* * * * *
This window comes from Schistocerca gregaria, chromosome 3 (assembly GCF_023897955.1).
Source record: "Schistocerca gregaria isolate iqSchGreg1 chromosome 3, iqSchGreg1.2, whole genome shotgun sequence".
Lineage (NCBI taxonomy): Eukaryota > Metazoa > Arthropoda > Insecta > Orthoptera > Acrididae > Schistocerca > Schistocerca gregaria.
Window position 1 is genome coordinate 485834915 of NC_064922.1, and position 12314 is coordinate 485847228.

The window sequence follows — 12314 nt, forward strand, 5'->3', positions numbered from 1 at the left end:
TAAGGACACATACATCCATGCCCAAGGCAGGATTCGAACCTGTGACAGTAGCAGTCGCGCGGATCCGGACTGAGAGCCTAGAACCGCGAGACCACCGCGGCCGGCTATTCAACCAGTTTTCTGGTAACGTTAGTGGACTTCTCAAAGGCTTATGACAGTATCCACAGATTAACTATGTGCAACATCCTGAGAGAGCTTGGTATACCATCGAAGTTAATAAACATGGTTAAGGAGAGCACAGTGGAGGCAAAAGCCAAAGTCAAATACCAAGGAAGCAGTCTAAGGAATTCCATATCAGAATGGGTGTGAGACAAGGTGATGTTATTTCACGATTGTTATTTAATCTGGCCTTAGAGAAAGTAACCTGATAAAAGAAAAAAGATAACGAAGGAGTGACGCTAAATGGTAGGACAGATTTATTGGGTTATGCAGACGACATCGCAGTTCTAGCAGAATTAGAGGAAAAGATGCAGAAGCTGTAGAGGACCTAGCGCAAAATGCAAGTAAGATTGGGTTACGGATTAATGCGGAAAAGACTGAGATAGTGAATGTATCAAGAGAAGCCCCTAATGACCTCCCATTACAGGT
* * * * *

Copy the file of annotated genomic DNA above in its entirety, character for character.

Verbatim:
This window comes from Schistocerca gregaria, chromosome 3 (assembly GCF_023897955.1).
Source record: "Schistocerca gregaria isolate iqSchGreg1 chromosome 3, iqSchGreg1.2, whole genome shotgun sequence".
Lineage (NCBI taxonomy): Eukaryota > Metazoa > Arthropoda > Insecta > Orthoptera > Acrididae > Schistocerca > Schistocerca gregaria.
Window position 1 is genome coordinate 485834915 of NC_064922.1, and position 12314 is coordinate 485847228.

The window sequence follows — 12314 nt, forward strand, 5'->3', positions numbered from 1 at the left end:
TAAGGACACATACATCCATGCCCAAGGCAGGATTCGAACCTGTGACAGTAGCAGTCGCGCGGATCCGGACTGAGAGCCTAGAACCGCGAGACCACCGCGGCCGGCTATTCAACCAGTTTTCTGGTAACGTTAGTGGACTTCTCAAAGGCTTATGACAGTATCCACAGATTAACTATGTGCAACATCCTGAGAGAGCTTGGTATACCATCGAAGTTAATAAACATGGTTAAGGAGAGCACAGTGGAGGCAAAAGCCAAAGTCAAATACCAAGGAAGCAGTCTAAGGAATTCCATATCAGAATGGGTGTGAGACAAGGTGATGTTATTTCACGATTGTTATTTAATCTGGCCTTAGAGAAAGTAACCTGATAAAAGAAAAAAGATAACGAAGGAGTGACGCTAAATGGTAGGACAGATTTATTGGGTTATGCAGACGACATCGCAGTTCTAGCAGAATTAGAGGAAAAGATGCAGAAGCTGTAGAGGACCTAGCGCAAAATGCAAGTAAGATTGGGTTACGGATTAATGCGGAAAAGACTGAGATAGTGAATGTATCAAGAGAAGCCCCTAATGACCTCCCATTACAGGT